Entries tagged simple-vm

Related tags: golang, kindle, random, travel.

Another golang port, this time a toy virtual machine.

Monday, 2 July 2018

I don't understand why my toy virtual machine has as much interest as it does. It is a simple project that compiles "assembly language" into a series of bytecodes, and then allows them to be executed.

Since I recently started messing around with interpreters more generally I figured I should revisit it. Initially I rewrote the part that interprets the bytecodes in golang, which was simple, but now I've rewritten the compiler too.

Much like the previous work with interpreters this uses a lexer and an evaluator to handle things properly - in the original implementation the compiler used a series of regular expressions to parse the input files. Oops.

Anyway the end result is that I can compile a source file to bytecodes, execute bytecodes, or do both at once:

I made a couple of minor tweaks in the port, because I wanted extra facilities. Rather than implement an opcode "STRING_LENGTH" I copied the idea of traps - so a program can call-back to the interpreter to run some operations:

int 0x00  -> Set register 0 with the length of the string in register 0.

int 0x01  -> Set register 0 with the contents of reading a string from the user


This notion of traps should allow complex operations to be implemented easily, in golang. I don't think I have the patience to do too much more, but it stands as a simple example of a "compiler" or an interpreter.

I think this program is the longest I've written. Remember how verbose assembly language is?

Otherwise: Helsinki Pride happened, Oiva learned to say his name (maybe?), and I finished reading all the James Bond novels (which were very different to the films, and have aged badly on the whole).

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Writing your own e-books is useful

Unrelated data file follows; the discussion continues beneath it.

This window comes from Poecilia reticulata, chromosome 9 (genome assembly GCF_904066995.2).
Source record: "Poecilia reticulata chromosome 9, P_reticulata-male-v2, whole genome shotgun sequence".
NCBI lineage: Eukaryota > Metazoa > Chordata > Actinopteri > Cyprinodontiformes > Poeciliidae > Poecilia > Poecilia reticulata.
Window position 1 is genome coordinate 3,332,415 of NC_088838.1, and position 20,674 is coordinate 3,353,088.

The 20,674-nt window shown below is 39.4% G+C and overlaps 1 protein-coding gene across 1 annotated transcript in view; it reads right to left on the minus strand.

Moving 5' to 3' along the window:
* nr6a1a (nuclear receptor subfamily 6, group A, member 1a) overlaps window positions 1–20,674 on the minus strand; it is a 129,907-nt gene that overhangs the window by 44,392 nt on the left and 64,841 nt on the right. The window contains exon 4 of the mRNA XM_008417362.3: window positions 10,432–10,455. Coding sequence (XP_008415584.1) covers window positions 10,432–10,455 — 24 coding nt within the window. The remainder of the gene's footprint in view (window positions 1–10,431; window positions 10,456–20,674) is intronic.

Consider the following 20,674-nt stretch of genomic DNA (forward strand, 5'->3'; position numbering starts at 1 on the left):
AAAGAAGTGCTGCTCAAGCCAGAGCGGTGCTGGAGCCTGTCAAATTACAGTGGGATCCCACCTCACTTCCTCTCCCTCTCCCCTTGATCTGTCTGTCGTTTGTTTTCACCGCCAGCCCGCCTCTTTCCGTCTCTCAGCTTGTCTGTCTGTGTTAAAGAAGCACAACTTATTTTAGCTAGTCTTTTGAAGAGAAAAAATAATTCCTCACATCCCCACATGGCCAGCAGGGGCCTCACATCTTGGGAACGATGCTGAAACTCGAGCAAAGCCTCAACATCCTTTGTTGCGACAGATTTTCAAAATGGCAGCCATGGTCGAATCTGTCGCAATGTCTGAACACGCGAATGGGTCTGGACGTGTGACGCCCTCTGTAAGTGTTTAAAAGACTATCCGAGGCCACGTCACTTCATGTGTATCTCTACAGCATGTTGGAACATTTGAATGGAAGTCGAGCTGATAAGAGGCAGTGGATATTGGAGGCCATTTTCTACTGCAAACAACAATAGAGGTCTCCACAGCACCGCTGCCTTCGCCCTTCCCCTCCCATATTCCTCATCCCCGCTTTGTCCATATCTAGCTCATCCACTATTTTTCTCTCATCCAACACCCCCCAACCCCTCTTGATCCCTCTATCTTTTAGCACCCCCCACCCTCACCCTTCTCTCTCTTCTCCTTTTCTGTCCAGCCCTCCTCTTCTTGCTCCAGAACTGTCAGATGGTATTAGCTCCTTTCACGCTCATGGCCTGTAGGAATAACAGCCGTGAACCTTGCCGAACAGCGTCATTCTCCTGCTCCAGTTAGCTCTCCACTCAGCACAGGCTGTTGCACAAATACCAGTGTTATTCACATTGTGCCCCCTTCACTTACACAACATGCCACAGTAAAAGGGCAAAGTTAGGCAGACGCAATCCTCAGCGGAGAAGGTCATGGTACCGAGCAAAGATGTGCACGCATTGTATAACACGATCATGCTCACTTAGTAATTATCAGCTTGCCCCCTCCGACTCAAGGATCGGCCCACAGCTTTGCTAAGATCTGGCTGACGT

Wednesday, 8 October 2014

Before our recent trip to Poland I took the time to create my own e-book, containing the names/addresses of people to whom we wanted to send postcards.

Authoring ebooks is simple, and this was a useful use. (Ordinarily I'd have my contacts on my phone, but I deliberately left it at home ..)

I did mean to copy and paste some notes from wikipedia about transport, tourist destinations, etc, into a brief guide. But I forgot.

In other news the toy virtual machine I hacked together got a decent series of updates, allowing you to embed it and add your own custom opcode(s) easily. That was neat, and fell out naturely from the switch to using function-pointers for the opcode implementation.



Before I forget, a simple virtual machine

Sunday, 5 October 2014

Before I forget I had meant to write about a toy virtual machine which I'ce been playing with.

It is register-based with ten registers, each of which can hold either a string or int, and there are enough instructions to make it fun to use.

I didn't go overboard and write a complete grammer, or a real compiler, but I did do enough that you can compile and execute obvious programs.

First compile from the source to the bytecodes:

$ ./compiler examples/loop.in

Mmm bytecodes are fun:

$ xxd  ./examples/loop.raw
0000000: 3001 1943 6f75 6e74 696e 6720 6672 6f6d  0..Counting from
0000010: 2074 656e 2074 6f20 7a65 726f 3101 0101   ten to zero1...
0000020: 0a00 0102 0100 2201 0102 0201 1226 0030  ......"......&.0
0000030: 0104 446f 6e65 3101 00                   ..Done1..

Now the compiled program can be executed:

$ ./simple-vm ./examples/loop.raw
[stdout] register R01 = Counting from ten to zero
[stdout] register R01 = 9 [Hex:0009]
[stdout] register R01 = 8 [Hex:0008]
[stdout] register R01 = 7 [Hex:0007]
[stdout] register R01 = 6 [Hex:0006]
[stdout] register R01 = 5 [Hex:0005]
[stdout] register R01 = 4 [Hex:0004]
[stdout] register R01 = 3 [Hex:0003]
[stdout] register R01 = 2 [Hex:0002]
[stdout] register R01 = 1 [Hex:0001]
[stdout] register R01 = 0 [Hex:0000]
[stdout] register R01 = Done

There could be more operations added, but I'm pleased with the general behaviour, and embedding is trivial. The only two things that make this even remotely interesting are:

  • Most toy virtual machines don't cope with labels and jumps. This does.
    • Even though it was a real pain to go patching up the offsets.
    • Having labels be callable before they're defined is pretty mandatory in practice.
  • Most toy virtual machines don't allow integers and strings to be stored in registers.
    • Now I've done that I'm not 100% sure its a good idea.

Anyway that concludes todays computer-fun.



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